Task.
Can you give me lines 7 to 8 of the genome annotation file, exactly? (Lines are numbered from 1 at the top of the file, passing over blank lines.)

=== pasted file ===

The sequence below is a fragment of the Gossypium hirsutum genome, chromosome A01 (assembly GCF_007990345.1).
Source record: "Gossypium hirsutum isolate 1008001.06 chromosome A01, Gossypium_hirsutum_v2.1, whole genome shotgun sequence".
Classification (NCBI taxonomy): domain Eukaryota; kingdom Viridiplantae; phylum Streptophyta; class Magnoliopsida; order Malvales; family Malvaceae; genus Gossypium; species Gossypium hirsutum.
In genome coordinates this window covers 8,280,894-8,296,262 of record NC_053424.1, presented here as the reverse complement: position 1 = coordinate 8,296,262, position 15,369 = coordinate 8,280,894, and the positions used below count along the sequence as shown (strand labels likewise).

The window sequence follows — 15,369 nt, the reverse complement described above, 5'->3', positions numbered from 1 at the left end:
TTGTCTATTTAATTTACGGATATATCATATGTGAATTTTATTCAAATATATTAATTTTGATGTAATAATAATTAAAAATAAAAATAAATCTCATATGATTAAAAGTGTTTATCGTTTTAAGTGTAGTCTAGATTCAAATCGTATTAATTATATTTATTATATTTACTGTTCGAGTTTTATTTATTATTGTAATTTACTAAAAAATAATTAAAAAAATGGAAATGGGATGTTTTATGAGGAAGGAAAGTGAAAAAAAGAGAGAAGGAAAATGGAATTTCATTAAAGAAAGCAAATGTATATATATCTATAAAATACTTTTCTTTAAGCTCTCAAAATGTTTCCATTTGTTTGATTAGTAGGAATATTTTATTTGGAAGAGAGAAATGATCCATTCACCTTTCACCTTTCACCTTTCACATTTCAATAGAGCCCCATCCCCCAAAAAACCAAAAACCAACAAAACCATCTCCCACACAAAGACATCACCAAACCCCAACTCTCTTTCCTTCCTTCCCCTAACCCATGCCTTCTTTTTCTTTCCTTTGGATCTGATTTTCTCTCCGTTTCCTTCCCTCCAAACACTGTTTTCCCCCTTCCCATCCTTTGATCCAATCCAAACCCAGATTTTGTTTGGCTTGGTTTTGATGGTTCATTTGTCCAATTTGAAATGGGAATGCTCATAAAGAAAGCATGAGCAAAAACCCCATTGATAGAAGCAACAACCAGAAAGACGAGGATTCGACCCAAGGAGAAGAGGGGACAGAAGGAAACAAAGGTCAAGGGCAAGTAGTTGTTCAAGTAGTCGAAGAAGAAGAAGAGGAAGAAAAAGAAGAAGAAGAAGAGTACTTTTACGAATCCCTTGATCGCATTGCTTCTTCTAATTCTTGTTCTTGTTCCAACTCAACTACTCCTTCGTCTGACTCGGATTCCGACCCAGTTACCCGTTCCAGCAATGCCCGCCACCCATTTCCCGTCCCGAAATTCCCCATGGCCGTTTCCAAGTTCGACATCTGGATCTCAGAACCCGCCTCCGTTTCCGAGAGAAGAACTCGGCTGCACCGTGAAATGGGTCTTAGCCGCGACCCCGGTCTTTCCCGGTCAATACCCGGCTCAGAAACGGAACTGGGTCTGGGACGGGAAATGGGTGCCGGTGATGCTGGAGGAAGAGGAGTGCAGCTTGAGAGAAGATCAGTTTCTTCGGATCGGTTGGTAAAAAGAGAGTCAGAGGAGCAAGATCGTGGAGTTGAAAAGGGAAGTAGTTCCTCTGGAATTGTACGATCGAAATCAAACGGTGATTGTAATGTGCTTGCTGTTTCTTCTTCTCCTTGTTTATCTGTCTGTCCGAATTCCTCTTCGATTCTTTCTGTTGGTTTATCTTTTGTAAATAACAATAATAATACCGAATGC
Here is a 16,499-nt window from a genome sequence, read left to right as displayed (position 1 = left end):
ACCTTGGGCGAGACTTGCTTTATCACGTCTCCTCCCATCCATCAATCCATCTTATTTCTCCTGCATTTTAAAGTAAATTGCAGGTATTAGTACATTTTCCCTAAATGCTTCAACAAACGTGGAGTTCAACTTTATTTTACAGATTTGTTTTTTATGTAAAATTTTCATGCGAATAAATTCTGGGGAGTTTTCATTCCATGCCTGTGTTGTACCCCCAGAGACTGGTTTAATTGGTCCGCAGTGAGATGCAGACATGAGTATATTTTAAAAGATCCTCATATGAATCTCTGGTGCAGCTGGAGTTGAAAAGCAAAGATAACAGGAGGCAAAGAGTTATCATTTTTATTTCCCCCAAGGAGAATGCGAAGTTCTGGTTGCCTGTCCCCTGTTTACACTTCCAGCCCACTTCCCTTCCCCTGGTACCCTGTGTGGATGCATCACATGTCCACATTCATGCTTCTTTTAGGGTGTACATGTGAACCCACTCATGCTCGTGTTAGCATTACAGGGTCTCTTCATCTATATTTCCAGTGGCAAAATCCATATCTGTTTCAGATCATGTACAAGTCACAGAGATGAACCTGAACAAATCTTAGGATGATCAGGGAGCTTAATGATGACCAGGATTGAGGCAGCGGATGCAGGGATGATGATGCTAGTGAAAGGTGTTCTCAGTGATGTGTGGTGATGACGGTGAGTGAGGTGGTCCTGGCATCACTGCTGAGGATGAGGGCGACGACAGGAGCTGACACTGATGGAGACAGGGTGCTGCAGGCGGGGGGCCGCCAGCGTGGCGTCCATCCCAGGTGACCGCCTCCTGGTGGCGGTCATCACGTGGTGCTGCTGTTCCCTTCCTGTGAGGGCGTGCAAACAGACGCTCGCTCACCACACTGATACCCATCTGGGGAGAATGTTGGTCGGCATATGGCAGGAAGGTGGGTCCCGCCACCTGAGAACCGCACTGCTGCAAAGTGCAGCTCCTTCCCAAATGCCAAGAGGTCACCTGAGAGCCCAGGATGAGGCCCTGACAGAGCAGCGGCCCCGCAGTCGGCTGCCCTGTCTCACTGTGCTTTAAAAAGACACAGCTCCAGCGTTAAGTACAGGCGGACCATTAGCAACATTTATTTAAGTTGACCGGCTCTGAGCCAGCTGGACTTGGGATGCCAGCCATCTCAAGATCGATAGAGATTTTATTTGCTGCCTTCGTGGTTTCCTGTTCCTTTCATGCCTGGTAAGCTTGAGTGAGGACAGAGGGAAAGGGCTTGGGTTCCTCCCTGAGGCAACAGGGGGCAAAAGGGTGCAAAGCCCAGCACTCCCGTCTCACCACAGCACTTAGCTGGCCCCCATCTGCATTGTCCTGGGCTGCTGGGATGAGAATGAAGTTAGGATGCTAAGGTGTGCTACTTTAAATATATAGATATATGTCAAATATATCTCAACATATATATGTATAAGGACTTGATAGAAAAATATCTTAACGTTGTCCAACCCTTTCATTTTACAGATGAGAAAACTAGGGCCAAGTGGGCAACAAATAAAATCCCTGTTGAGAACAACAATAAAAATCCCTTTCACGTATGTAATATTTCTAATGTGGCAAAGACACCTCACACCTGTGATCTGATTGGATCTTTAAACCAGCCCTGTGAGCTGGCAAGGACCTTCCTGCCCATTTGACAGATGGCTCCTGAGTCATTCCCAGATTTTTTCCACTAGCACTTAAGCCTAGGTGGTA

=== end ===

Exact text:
Here is a 16,499-nt window from a genome sequence, read left to right as displayed (position 1 = left end):
ACCTTGGGCGAGACTTGCTTTATCACGTCTCCTCCCATCCATCAATCCATCTTATTTCTCCTGCATTTTAAAGTAAATTGCAGGTATTAGTACATTTTCCCTAAATGCTTCAACAAACGTGGAGTTCAACTTTATTTTACAGATTTGTTTTTTATGTAAAATTTTCATGCGAATAAATTCTGGGGAGTTTTCATTCCATGCCTGTGTTGTACCCCCAGAGACTGGTTTAATTGGTCCGCAGTGAGATGCAGACATGAGTATATTTTAAAAGATCCTCATATGAATCTCTGGTGCAGCTGGAGTTGAAAAGCAAAGATAACAGGAGGCAAAGAGTTATCATTTTTATTTCCCCCAAGGAGAATGCGAAGTTCTGGTTGCCTGTCCCCTGTTTACACTTCCAGCCCACTTCCCTTCCCCTGGTACCCTGTGTGGATGCATCACATGTCCACATTCATGCTTCTTTTAGGGTGTACATGTGAACCCACTCATGCTCGTGTTAGCATTACAGGGTCTCTTCATCTATATTTCCAGTGGCAAAATCCATATCTGTTTCAGATCATGTACAAGTCACAGAGATGAACCTGAACAAATCTTAGGATGATCAGGGAGCTTAATGATGACCAGGATTGAGGCAGCGGATGCAGGGATGATGATGCTAGTGAAAGGTGTTCTCAGTGATGTGTGGTGATGACGGTGAGTGAGGTGGTCCTGGCATCACTGCTGAGGATGAGGGCGACGACAGGAGCTGACACTGATGGAGACAGGGTGCTGCAGGCGGGGGGCCGCCAGCGTGGCGTCCATCCCAGGTGACCGCCTCCTGGTGGCGGTCATCACGTGGTGCTGCTGTTCCCTTCCTGTGAGGGCGTGCAAACAGACGCTCGCTCACCACACTGATACCCATCTGGGGAGAATGTTGGTCGGCATATGGCAGGAAGGTGGGTCCCGCCACCTGAGAACCGCACTGCTGCAAAGTGCAGCTCCTTCCCAAATGCCAAGAGGTCACCTGAGAGCCCAGGATGAGGCCCTGACAGAGCAGCGGCCCCGCAGTCGGCTGCCCTGTCTCACTGTGCTTTAAAAAGACACAGCTCCAGCGTTAAGTACAGGCGGACCATTAGCAACATTTATTTAAGTTGACCGGCTCTGAGCCAGCTGGACTTGGGATGCCAGCCATCTCAAGATCGATAGAGATTTTATTTGCTGCCTTCGTGGTTTCCTGTTCCTTTCATGCCTGGTAAGCTTGAGTGAGGACAGAGGGAAAGGGCTTGGGTTCCTCCCTGAGGCAACAGGGGGCAAAAGGGTGCAAAGCCCAGCACTCCCGTCTCACCACAGCACTTAGCTGGCCCCCATCTGCATTGTCCTGGGCTGCTGGGATGAGAATGAAGTTAGGATGCTAAGGTGTGCTACTTTAAATATATAGATATATGTCAAATATATCTCAACATATATATGTATAAGGACTTGATAGAAAAATATCTTAACGTTGTCCAACCCTTTCATTTTACAGATGAGAAAACTAGGGCCAAGTGGGCAACAAATAAAATCCCTGTTGAGAACAACAATAAAAATCCCTTTCACGTATGTAATATTTCTAATGTGGCAAAGACACCTCACACCTGTGATCTGATTGGATCTTTAAACCAGCCCTGTGAGCTGGCAAGGACCTTCCTGCCCATTTGACAGATGGCTCCTGAGTCATTCCCAGATTTTTTCCACTAGCACTTAAGCCTAGGTGGTA